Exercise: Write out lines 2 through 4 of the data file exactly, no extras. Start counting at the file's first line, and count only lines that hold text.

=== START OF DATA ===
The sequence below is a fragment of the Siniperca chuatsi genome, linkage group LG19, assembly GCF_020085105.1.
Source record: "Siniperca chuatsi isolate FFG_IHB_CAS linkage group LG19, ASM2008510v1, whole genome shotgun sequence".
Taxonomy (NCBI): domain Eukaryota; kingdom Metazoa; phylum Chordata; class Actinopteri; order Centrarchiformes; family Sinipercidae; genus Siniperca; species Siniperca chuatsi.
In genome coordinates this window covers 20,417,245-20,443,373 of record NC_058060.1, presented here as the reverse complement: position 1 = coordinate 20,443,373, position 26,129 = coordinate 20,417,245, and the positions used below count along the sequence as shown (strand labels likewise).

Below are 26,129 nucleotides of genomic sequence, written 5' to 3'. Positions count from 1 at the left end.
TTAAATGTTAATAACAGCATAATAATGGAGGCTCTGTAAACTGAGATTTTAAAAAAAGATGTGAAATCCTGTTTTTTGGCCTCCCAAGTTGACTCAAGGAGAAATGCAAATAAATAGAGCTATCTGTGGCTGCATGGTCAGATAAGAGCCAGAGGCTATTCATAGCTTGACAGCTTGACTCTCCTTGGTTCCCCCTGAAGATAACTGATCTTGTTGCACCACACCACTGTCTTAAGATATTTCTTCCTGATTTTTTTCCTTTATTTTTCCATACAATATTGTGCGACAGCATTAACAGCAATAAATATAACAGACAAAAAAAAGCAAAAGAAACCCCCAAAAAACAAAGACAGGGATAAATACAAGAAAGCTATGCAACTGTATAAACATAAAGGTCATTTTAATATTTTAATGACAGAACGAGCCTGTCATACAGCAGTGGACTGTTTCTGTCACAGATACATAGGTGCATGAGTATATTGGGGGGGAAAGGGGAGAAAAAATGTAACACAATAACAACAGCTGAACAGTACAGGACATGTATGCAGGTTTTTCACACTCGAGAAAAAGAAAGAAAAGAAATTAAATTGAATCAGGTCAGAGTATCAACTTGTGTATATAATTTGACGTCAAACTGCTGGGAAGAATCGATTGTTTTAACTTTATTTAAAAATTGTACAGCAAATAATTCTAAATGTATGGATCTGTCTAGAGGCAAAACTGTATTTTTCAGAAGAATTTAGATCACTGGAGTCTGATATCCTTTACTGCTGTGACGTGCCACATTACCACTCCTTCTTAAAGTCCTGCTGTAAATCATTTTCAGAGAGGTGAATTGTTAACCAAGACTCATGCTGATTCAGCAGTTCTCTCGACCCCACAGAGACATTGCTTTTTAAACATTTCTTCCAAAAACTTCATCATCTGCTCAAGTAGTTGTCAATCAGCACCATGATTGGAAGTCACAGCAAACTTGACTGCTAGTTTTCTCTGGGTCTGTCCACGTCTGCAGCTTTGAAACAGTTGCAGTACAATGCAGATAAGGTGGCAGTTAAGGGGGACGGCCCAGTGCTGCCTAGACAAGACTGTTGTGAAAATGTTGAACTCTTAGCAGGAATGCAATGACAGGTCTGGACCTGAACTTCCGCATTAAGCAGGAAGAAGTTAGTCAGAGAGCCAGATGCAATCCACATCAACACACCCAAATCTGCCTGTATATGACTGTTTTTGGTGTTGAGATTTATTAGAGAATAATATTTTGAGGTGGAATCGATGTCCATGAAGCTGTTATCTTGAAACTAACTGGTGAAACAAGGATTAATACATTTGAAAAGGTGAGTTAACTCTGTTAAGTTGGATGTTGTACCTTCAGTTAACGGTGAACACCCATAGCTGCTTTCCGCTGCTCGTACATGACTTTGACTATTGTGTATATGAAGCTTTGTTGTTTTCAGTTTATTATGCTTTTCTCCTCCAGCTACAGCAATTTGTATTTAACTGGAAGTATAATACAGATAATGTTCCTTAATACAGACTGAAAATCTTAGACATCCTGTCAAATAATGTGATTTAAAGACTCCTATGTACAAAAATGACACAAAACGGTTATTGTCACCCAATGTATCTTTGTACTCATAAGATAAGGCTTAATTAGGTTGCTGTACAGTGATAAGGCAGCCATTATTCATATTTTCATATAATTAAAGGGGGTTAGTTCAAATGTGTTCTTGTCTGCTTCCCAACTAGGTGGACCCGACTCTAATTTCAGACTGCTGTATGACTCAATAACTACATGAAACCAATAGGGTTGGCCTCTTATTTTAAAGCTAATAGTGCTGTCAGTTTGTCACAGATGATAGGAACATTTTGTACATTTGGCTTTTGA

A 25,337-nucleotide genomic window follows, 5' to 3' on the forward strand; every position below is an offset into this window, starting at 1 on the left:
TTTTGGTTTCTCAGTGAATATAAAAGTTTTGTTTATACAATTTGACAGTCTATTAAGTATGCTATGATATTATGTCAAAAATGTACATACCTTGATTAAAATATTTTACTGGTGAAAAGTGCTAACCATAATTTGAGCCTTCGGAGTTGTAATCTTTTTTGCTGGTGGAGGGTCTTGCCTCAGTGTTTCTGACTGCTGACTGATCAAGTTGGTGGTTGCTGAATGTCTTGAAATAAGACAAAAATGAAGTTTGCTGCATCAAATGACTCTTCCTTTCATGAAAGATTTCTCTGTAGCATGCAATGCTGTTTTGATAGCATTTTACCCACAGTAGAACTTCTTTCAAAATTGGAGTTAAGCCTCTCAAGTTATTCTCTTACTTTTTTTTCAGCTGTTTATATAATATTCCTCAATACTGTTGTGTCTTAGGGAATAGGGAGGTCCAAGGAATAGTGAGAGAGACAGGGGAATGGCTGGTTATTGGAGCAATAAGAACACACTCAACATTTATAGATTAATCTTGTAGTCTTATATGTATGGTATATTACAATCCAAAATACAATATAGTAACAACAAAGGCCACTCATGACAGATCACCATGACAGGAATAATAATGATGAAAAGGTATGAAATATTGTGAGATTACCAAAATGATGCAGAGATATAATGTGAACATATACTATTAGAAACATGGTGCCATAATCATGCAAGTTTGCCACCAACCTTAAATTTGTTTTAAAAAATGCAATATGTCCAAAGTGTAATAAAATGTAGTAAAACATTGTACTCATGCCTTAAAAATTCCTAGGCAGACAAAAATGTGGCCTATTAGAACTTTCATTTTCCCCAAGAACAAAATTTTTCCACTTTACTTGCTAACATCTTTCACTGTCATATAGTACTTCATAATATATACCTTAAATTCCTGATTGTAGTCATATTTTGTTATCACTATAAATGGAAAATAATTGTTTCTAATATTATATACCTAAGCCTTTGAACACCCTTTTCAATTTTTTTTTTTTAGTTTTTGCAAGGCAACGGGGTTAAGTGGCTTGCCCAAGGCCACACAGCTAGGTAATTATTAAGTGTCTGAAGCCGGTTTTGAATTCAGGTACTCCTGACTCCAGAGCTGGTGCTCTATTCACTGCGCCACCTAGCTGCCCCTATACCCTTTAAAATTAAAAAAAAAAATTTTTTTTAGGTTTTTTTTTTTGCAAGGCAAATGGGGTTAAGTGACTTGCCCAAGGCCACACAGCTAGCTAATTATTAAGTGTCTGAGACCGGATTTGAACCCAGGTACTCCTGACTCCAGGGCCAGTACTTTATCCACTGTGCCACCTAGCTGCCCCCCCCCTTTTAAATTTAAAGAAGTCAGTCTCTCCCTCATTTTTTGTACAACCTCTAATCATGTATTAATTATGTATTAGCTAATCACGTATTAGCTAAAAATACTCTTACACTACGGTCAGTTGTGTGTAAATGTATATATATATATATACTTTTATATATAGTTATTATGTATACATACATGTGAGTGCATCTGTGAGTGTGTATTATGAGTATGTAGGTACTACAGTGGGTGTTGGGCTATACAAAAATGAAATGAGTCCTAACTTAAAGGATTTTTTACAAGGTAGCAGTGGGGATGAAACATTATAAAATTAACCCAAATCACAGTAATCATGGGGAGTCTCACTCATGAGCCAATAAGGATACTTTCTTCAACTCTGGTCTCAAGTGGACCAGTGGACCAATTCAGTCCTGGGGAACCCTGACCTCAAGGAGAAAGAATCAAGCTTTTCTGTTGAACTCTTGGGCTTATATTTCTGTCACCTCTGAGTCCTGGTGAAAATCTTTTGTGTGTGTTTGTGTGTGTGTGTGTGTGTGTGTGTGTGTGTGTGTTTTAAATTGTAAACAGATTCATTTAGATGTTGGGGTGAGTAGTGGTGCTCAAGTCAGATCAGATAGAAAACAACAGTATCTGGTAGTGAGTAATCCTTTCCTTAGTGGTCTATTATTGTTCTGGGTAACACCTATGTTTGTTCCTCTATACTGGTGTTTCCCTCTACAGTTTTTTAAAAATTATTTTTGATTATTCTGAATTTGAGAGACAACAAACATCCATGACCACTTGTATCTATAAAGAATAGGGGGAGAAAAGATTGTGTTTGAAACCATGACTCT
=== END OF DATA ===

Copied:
Source record: "Siniperca chuatsi isolate FFG_IHB_CAS linkage group LG19, ASM2008510v1, whole genome shotgun sequence".
Taxonomy (NCBI): domain Eukaryota; kingdom Metazoa; phylum Chordata; class Actinopteri; order Centrarchiformes; family Sinipercidae; genus Siniperca; species Siniperca chuatsi.
In genome coordinates this window covers 20,417,245-20,443,373 of record NC_058060.1, presented here as the reverse complement: position 1 = coordinate 20,443,373, position 26,129 = coordinate 20,417,245, and the positions used below count along the sequence as shown (strand labels likewise).